As a defense lawyer, one occasionally handles cases that seemingly will not end. Through my years in Boston and environs, I have had more than my share.
This case was probably regarded as one of those cases.
62- year-old Kathleen H. (hereinafter, the “Defendant”) is finally going to trial. She is charged with setting a fire that killed five people ten years ago. The trial started this week in Lawrence Superior Court.
Prosecutors say that she set a fire at a Lynn home where her son’s ex-girlfriend lived because she wouldn’t let him see his two kids. The ex-girlfriend and the Defendant’s grandchildren survived, but members of another family that lived in the same building died. The deaths included Heriberto Feliciano, 34, his wife, Sonia Hernandez, 32; their daughters, Sonia, 12, and Maria, 13; and their niece, Glorimar Santiago,11, who was sleeping over. All died from smoke inhalation.
She has been held in jail for a decade while her lawyer fought to keep the jury from hearing an alleged confession she made after the February. 24, 1999, blaze, as well as to determine her competency to stand trial.
The Defendant’s lawyer said his client has been working in the kitchen at the state prison for women in Framingham.
Part of the delay was a long-fought motion to suppress the Defendant’s confession, claiming the woman made her statement involuntarily. The lawyer said he had to push for the statements to be suppressed – no matter how long it took. The case went to the Supreme Judicial Court twice.
He explained, “There were two competing constitutional rights at work here – her right to a speedy trial and her right to a fair trial by virtue of having unlawfully taken statements suppressed,” Ultimately, the jury at his client’s trial will be allowed to hear portions of her statements to police, including her claim she started the fire by pouring scented oil on the wooden stairway and lighting it with a cigarette. She allegedly said she hoped if her son’s girlfriend, Krystina Sutherland, had nowhere to live, she and the two children would return to her son, Charles Loayza, then 22.
The jurors will not, however, be allowed to hear a statement she allegedly made to a court officer after her arraignment: “My son, I hope he forgives me. I could have killed my grandchildren.”
Following her arrest, the Defendant was found incompetent to stand trial, mostly because she claimed her jail cell was haunted that she could see spirits. A later psychiatric evaluation determined she was able to understand the criminal charges with the assistance of an attorney.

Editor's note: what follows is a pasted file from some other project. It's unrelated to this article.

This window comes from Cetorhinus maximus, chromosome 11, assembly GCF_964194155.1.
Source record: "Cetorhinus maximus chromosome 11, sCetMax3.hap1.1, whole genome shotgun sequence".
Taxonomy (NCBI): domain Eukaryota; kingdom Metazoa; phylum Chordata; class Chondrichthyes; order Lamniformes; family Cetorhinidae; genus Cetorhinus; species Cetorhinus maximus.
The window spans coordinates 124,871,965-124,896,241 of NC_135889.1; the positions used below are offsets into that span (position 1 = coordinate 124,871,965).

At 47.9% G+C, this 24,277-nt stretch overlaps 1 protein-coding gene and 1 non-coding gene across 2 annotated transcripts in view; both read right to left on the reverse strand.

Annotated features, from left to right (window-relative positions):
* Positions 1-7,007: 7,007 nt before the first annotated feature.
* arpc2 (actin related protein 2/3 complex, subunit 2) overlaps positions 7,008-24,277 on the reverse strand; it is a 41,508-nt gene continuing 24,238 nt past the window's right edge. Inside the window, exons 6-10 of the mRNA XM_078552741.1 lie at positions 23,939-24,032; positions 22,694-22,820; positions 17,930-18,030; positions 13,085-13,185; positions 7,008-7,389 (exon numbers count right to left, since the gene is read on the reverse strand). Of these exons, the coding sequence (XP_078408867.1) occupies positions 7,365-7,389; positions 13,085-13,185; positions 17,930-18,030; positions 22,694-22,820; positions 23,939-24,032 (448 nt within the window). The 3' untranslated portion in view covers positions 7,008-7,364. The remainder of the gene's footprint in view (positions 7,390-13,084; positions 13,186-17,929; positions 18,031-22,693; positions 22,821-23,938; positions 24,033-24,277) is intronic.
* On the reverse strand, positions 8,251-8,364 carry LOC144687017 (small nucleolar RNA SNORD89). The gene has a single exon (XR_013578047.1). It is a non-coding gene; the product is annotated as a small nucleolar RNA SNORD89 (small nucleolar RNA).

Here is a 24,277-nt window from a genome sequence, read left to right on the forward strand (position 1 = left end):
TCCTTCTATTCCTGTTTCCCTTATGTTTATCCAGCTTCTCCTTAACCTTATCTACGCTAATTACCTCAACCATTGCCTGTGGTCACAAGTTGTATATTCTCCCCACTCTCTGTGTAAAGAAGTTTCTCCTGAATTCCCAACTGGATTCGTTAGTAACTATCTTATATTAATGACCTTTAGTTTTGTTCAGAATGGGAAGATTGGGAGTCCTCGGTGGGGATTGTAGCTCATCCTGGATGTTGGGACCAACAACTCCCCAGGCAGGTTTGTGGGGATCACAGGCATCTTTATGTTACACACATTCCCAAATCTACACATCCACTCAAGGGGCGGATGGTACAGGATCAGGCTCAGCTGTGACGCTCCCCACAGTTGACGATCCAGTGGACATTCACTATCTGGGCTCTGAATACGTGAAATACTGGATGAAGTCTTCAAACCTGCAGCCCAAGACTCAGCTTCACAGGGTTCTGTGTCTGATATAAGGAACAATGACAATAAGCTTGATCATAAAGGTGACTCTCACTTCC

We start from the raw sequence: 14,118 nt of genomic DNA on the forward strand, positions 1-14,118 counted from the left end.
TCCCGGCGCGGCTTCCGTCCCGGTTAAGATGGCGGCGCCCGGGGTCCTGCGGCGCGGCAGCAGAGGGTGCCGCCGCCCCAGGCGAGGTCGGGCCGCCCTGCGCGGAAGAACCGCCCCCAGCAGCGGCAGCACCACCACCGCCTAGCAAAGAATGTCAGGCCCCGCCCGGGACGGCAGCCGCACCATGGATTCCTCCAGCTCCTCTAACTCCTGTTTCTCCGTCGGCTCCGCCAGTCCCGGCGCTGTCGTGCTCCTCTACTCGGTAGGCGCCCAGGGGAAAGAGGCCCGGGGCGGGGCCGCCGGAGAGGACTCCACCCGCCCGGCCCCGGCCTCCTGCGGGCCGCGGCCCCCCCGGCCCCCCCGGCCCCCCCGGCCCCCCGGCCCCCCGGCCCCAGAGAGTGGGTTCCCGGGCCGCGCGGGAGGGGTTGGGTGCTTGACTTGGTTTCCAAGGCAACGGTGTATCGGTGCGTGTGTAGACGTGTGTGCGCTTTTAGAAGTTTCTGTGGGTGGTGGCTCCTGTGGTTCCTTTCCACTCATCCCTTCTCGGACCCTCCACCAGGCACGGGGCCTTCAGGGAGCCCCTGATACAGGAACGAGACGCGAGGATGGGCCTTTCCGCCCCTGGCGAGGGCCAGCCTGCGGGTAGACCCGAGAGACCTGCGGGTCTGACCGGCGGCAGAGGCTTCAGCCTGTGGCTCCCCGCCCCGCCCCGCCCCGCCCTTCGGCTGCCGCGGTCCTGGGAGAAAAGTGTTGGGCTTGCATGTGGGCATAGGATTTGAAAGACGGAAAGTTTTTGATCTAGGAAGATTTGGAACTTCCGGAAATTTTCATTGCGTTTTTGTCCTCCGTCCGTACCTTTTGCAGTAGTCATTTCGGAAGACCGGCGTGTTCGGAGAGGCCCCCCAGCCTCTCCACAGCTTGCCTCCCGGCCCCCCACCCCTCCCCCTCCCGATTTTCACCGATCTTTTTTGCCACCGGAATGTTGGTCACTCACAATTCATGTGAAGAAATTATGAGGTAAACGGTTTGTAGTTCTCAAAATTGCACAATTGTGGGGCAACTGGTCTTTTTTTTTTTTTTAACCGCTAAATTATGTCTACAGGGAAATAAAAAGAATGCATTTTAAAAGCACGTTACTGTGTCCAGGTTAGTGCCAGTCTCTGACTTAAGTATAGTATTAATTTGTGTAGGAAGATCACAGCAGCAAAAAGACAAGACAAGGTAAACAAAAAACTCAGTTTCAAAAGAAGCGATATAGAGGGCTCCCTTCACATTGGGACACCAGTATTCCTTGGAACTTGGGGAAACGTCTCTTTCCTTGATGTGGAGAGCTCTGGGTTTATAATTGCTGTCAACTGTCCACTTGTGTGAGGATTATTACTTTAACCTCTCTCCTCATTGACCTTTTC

And so she was deemed competent again.
The delay of the trial, Essex District Attorney Jonathan Blodgett said, was unavoidable. “We would have liked to have tried the case sooner, but we respect the process and the defendant’s rights,” he said.
Jury empanelment began in Lawrence yesterday and 7 of 16 jurors were impaneled. It is scheduled to resume today.
In Massachusetts, it usually takes a year or two for murder cases to go to trial. However, there are exceptions and this, obviously, is one of them.
Often, a client wants to “get it over with”. However, it is important for an attorney to make absolutely sure that his or her client has as fair a trial as possible and that all rights that can be protected are protected.
The laws regarding voluntariness of statements by a defendant and competency to stand trial can be complicated…but they are critical in ensuring a fair trial. After all, how can a client participate in her own trial if she does not understand what is going on?
The process of determining competency, or determining the possibility of an insanity defense, can take a great deal of time. It means examinations by doctors as well as, at times, confinement to institutions. However, the process is necessary under certain circumstances.
Likewise, the issue of alleged confessions is an important one. I have suggested in previous blogs that, generally, it is not wise to make statements without an attorney present…if even then. There is a reason for the so-called “Miranda Rights”. It is easy for a person being investigated or arrested to feel like he must say “something” on his own behalf or else all is lost. Police officers are generally well trained and somewhat talented in the encouragement of this feeling. They make the suspect feel as if they are only searching for the truth and may even be on his side. Or they can make it feel like the suspect has no choice but to tell them what they want to hear.
The fact is that, usually, when the investigation gets to this stage, the search for truth on the part of the police is long-since passed. It is now time to gather evidence. Therefore, the “anything you say can be used against you” part of the Miranda Rights is absolutely correct. And, if at all possible, it will be used against the suspect down the road.
Another factor is that our laws are clear that police officers are allowed to lie and trick suspects into making statements. And so, often, the line between deception and coercion needs to be examined in order to determine the voluntariness of an alleged statement which could actually mean the difference between a guilty or not guilty finding.
The alleged confession in the Defendant’s case is obviously quite damning. What were the circumstances behind the statement? Was the statement really voluntary? These are questions that must be pursued by defense counsel regardless how long it takes.
The full articles of this story can be found at http://www.itemlive.com/articles/2009/01/13/updates/doc496d06e119105231312382.txt , http://news.bostonherald.com/news/regional/view.bg?articleid=1144419&format=text and http://news.bostonherald.com/news/regional/view/2009_01_12_Trial_set_for_Mass_woman_charged_in_fatal__99_fire/srvc=home&position=recent